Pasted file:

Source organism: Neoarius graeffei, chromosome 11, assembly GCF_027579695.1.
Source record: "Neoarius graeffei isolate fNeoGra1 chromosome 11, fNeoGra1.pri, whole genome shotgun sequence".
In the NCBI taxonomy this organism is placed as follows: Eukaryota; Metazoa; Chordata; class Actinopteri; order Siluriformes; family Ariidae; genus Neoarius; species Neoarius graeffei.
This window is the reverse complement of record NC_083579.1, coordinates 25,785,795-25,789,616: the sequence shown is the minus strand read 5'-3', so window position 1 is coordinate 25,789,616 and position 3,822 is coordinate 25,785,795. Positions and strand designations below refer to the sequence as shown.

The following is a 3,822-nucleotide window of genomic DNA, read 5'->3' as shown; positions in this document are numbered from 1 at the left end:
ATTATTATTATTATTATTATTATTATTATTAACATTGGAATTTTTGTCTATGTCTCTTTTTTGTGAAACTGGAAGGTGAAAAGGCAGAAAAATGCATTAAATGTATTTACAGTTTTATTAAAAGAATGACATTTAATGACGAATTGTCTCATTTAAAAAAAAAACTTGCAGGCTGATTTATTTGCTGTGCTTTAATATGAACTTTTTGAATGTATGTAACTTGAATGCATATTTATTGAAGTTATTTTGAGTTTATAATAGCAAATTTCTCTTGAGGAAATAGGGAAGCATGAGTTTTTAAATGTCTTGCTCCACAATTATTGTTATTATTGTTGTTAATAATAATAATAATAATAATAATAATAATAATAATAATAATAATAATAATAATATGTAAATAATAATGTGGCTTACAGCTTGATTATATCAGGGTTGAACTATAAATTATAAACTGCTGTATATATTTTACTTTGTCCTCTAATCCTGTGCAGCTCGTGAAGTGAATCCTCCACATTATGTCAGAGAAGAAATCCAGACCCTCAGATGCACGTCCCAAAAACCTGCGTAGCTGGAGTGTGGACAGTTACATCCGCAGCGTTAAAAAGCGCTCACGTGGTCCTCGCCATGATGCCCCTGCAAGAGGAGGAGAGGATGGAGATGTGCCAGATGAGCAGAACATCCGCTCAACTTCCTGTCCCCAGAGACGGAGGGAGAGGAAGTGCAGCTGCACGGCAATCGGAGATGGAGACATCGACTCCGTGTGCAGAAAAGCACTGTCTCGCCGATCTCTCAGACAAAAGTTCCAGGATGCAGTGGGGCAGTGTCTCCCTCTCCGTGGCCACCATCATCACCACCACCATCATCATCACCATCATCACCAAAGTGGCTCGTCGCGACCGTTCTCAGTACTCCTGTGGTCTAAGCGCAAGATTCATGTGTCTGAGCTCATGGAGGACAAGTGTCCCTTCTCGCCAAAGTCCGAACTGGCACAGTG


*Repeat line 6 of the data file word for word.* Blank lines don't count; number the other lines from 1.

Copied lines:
ATTATTATTATTATTATTATTATTATTATTAACATTGGAATTTTTGTCTATGTCTCTTTTTTGTGAAACTGGAAGGTGAAAAGGCAGAAAAATGCATTAAATGTATTTACAGTTTTATTAAAAGAATGACATTTAATGACGAATTGTCTCATTTAAAAAAAAAACTTGCAGGCTGATTTATTTGCTGTGCTTTAATATGAACTTTTTGAATGTATGTAACTTGAATGCATATTTATTGAAGTTATTTTGAGTTTATAATAGCAAATTTCTCTTGAGGAAATAGGGAAGCATGAGTTTTTAAATGTCTTGCTCCACAATTATTGTTATTATTGTTGTTAATAATAATAATAATAATAATAATAATAATAATAATAATAATAATAATAATAATATGTAAATAATAATGTGGCTTACAGCTTGATTATATCAGGGTTGAACTATAAATTATAAACTGCTGTATATATTTTACTTTGTCCTCTAATCCTGTGCAGCTCGTGAAGTGAATCCTCCACATTATGTCAGAGAAGAAATCCAGACCCTCAGATGCACGTCCCAAAAACCTGCGTAGCTGGAGTGTGGACAGTTACATCCGCAGCGTTAAAAAGCGCTCACGTGGTCCTCGCCATGATGCCCCTGCAAGAGGAGGAGAGGATGGAGATGTGCCAGATGAGCAGAACATCCGCTCAACTTCCTGTCCCCAGAGACGGAGGGAGAGGAAGTGCAGCTGCACGGCAATCGGAGATGGAGACATCGACTCCGTGTGCAGAAAAGCACTGTCTCGCCGATCTCTCAGACAAAAGTTCCAGGATGCAGTGGGGCAGTGTCTCCCTCTCCGTGGCCACCATCATCACCACCACCATCATCATCACCATCATCACCAAAGTGGCTCGTCGCGACCGTTCTCAGTACTCCTGTGGTCTAAGCGCAAGATTCATGTGTCTGAGCTCATGGAGGACAAGTGTCCCTTCTCGCCAAAGTCCGAACTGGCACAGTG